On 23 March 2021 the government published a series of announcements and consultations on changes to tax law on the first ever Tax Day. The collection of measures is in essence what we were told that we would be getting: measures that do not impact the current Finance Bill or March 2021 Budget costings. The Chancellor hasn't used Tax Day as an opportunity to launch any big juicy tax raising consultations, but has instead focused on measures which look to close the tax gap. None of these measures are particularly earth-shattering at first glance, but as ever, the devil is in the detail.
Tax Day: Key proposed changes
Of particular interest to large businesses (those with turnovers exceeding £200m and / or balance sheet totals exceeding £5bn) will be the consultation on notifications of uncertain tax treatment, a measure which was previously announced and consulted on in 2020. If enacted, this will require large businesses to notify HMRC where they have taken a position which is contrary to HMRC's known interpretation of tax law, where the tax at stake is at least £5 million. This is a broad requirement which would also require notifications where HMRC's position is not known in relation to a novel structure or product, or where a business departs from professional advice (where that advice is not privileged). The projected April 2023 increase in corporation tax rate from 19% to 25% will bring tax positions which were previously below the notification threshold into the scope of this measure. This measure is due to take effect from April 2022 and the first draft of the legislation will be published this Summer.
Read HMRC's consultation document.
At a much earlier stage are proposals to reform the tax administration framework – the legislation which identifies taxpayers and verifies their tax liabilities, provides for the payment of taxes and sets out safeguards for taxpayers. Central to this reform is a proposal that the payment of income tax by those outside of PAYE and payment of corporation tax by small companies that do not currently pay in quarterly instalments is moved closer to real time – this proposal is also being considered under a separate call for evidence. This would be a huge change for the 11.5 million persons paying income tax through self-assessment and 1.5m small companies who pay corporation tax after the end of the accounting period. The key difficulty of moving to a real time payment system would be the impact on cash flow when tax is due for both the current tax year and a former tax year in the same period of time. The government will need to consider transitional arrangements very carefully if it proceeds with this change.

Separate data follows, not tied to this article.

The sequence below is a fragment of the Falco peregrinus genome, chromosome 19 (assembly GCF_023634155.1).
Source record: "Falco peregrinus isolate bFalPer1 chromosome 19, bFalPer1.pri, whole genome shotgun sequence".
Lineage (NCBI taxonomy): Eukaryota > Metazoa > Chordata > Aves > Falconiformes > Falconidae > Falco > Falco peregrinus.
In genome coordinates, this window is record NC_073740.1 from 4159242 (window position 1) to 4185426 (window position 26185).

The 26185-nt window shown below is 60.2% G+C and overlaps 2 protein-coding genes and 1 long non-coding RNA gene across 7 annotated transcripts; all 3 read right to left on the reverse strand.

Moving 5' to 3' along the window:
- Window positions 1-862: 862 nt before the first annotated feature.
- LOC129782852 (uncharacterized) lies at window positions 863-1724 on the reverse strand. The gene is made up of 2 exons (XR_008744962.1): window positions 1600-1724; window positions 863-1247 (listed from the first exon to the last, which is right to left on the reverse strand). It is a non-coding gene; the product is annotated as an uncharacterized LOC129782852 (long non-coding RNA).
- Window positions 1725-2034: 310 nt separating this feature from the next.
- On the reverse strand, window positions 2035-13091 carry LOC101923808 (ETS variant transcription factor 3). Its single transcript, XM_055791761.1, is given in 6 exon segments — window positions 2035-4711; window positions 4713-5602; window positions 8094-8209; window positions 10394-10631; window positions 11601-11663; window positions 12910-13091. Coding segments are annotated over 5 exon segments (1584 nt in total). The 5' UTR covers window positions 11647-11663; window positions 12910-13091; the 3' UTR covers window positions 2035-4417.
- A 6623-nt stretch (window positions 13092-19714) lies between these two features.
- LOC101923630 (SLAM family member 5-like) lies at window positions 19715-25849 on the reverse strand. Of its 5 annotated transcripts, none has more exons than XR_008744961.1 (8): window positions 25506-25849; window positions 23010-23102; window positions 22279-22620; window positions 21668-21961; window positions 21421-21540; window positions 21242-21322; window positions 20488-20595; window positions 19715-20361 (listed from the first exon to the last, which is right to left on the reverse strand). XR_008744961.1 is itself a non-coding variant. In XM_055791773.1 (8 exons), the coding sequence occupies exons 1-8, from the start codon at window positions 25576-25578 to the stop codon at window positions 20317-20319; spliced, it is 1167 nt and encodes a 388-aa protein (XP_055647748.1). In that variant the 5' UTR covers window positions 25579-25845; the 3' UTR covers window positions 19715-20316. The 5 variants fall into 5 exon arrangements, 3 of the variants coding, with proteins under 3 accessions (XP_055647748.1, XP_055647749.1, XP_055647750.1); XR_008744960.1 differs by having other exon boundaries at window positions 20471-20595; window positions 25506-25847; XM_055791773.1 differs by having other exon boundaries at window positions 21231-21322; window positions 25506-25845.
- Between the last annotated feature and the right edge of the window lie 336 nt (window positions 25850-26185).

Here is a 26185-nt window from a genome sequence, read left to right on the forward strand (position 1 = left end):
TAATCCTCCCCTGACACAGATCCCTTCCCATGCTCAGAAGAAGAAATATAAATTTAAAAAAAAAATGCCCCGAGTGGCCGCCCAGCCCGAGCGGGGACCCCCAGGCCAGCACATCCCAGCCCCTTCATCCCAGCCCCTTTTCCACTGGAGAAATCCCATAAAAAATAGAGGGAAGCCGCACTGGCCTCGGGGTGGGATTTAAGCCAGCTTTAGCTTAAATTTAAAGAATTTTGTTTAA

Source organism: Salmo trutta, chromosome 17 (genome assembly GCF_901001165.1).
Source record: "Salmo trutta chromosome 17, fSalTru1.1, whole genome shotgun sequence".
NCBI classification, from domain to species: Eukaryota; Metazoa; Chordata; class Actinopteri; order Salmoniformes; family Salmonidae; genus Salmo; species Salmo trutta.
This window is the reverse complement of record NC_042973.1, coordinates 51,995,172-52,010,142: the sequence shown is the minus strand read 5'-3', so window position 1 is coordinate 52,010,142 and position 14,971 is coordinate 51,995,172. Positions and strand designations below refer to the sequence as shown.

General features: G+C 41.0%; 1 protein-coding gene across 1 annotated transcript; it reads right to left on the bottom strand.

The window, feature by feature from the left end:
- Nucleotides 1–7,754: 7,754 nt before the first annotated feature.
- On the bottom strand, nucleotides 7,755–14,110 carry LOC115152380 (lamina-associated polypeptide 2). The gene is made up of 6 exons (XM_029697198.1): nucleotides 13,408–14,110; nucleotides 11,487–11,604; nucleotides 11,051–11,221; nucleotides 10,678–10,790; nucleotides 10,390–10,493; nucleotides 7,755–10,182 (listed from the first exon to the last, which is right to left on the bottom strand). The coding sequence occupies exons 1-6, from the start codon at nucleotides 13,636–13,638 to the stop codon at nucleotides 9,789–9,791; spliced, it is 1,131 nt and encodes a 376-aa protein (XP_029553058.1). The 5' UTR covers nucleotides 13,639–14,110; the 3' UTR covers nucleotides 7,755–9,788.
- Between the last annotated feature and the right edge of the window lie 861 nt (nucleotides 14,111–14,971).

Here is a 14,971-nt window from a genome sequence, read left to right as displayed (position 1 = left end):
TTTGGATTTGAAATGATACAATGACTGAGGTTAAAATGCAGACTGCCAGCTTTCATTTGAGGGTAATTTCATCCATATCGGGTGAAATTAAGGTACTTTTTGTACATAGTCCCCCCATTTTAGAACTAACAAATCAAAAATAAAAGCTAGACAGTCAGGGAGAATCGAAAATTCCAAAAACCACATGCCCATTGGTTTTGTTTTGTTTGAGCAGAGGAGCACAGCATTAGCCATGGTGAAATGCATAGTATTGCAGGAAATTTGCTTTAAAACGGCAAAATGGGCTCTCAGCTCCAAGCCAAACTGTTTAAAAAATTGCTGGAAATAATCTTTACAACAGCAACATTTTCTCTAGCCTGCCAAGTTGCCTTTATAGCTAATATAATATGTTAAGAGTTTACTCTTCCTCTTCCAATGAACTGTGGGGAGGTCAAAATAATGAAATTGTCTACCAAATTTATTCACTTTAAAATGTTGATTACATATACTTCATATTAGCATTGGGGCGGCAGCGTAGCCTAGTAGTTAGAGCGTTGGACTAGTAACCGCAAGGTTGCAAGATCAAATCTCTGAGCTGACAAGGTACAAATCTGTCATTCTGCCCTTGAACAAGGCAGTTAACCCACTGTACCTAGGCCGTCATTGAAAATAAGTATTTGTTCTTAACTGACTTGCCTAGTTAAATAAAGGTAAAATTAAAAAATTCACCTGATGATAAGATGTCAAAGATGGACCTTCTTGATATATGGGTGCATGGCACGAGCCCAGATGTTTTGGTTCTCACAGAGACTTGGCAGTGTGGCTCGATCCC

A consultation on the latest set of measures to tackle promoters of particularly aggressive tax avoidance schemes was published. If enacted, these measures would enable HMRC to use promoter's assets to pay penalties under various anti-tax avoidance regimes, to pursue UK entities that assist offshore promoters for penalties linked to their involvement in the offshore promoting and to close down entities where it has been shown that they are not acting in the public interest. Also proposed are new measures to name and shame promoters.